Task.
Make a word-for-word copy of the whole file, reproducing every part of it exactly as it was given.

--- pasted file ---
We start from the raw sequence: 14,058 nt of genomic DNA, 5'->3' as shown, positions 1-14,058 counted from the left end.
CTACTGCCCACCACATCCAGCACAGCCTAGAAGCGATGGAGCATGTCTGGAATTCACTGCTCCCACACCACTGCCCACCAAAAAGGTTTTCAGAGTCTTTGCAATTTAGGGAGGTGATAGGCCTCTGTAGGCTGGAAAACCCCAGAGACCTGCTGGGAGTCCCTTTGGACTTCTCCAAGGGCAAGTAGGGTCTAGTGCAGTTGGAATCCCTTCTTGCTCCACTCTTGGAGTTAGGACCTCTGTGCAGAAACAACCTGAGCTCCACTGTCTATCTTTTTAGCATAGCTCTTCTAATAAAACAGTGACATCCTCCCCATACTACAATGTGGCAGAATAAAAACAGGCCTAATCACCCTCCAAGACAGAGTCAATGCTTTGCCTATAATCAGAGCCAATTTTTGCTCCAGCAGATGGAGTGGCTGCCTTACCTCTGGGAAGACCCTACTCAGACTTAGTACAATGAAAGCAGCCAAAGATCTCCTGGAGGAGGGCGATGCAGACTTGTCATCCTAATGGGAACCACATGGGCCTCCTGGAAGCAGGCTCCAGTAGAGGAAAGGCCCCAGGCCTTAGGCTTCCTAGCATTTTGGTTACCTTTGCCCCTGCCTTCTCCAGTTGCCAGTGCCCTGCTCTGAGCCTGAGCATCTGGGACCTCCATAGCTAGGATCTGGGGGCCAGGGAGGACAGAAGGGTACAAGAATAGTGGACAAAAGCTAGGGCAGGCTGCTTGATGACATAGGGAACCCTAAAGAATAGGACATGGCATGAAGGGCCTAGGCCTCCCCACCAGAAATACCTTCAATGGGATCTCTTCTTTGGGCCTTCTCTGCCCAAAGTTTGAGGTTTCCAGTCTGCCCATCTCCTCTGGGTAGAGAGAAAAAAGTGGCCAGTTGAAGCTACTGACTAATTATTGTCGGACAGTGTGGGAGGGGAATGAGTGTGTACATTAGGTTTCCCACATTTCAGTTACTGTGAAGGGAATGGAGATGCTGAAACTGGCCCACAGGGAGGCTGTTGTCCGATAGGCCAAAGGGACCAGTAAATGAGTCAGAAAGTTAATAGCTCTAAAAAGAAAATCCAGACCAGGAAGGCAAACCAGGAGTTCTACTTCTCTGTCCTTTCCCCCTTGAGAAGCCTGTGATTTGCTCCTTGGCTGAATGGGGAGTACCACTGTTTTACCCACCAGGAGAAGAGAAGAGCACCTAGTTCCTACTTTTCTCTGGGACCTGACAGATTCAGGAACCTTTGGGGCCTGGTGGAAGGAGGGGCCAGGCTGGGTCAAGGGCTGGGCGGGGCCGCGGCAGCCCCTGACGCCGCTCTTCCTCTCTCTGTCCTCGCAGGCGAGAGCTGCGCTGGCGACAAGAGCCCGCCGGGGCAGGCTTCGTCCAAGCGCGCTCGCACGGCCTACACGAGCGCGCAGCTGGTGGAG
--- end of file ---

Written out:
We start from the raw sequence: 14,058 nt of genomic DNA, 5'->3' as shown, positions 1-14,058 counted from the left end.
CTACTGCCCACCACATCCAGCACAGCCTAGAAGCGATGGAGCATGTCTGGAATTCACTGCTCCCACACCACTGCCCACCAAAAAGGTTTTCAGAGTCTTTGCAATTTAGGGAGGTGATAGGCCTCTGTAGGCTGGAAAACCCCAGAGACCTGCTGGGAGTCCCTTTGGACTTCTCCAAGGGCAAGTAGGGTCTAGTGCAGTTGGAATCCCTTCTTGCTCCACTCTTGGAGTTAGGACCTCTGTGCAGAAACAACCTGAGCTCCACTGTCTATCTTTTTAGCATAGCTCTTCTAATAAAACAGTGACATCCTCCCCATACTACAATGTGGCAGAATAAAAACAGGCCTAATCACCCTCCAAGACAGAGTCAATGCTTTGCCTATAATCAGAGCCAATTTTTGCTCCAGCAGATGGAGTGGCTGCCTTACCTCTGGGAAGACCCTACTCAGACTTAGTACAATGAAAGCAGCCAAAGATCTCCTGGAGGAGGGCGATGCAGACTTGTCATCCTAATGGGAACCACATGGGCCTCCTGGAAGCAGGCTCCAGTAGAGGAAAGGCCCCAGGCCTTAGGCTTCCTAGCATTTTGGTTACCTTTGCCCCTGCCTTCTCCAGTTGCCAGTGCCCTGCTCTGAGCCTGAGCATCTGGGACCTCCATAGCTAGGATCTGGGGGCCAGGGAGGACAGAAGGGTACAAGAATAGTGGACAAAAGCTAGGGCAGGCTGCTTGATGACATAGGGAACCCTAAAGAATAGGACATGGCATGAAGGGCCTAGGCCTCCCCACCAGAAATACCTTCAATGGGATCTCTTCTTTGGGCCTTCTCTGCCCAAAGTTTGAGGTTTCCAGTCTGCCCATCTCCTCTGGGTAGAGAGAAAAAAGTGGCCAGTTGAAGCTACTGACTAATTATTGTCGGACAGTGTGGGAGGGGAATGAGTGTGTACATTAGGTTTCCCACATTTCAGTTACTGTGAAGGGAATGGAGATGCTGAAACTGGCCCACAGGGAGGCTGTTGTCCGATAGGCCAAAGGGACCAGTAAATGAGTCAGAAAGTTAATAGCTCTAAAAAGAAAATCCAGACCAGGAAGGCAAACCAGGAGTTCTACTTCTCTGTCCTTTCCCCCTTGAGAAGCCTGTGATTTGCTCCTTGGCTGAATGGGGAGTACCACTGTTTTACCCACCAGGAGAAGAGAAGAGCACCTAGTTCCTACTTTTCTCTGGGACCTGACAGATTCAGGAACCTTTGGGGCCTGGTGGAAGGAGGGGCCAGGCTGGGTCAAGGGCTGGGCGGGGCCGCGGCAGCCCCTGACGCCGCTCTTCCTCTCTCTGTCCTCGCAGGCGAGAGCTGCGCTGGCGACAAGAGCCCGCCGGGGCAGGCTTCGTCCAAGCGCGCTCGCACGGCCTACACGAGCGCGCAGCTGGTGGAG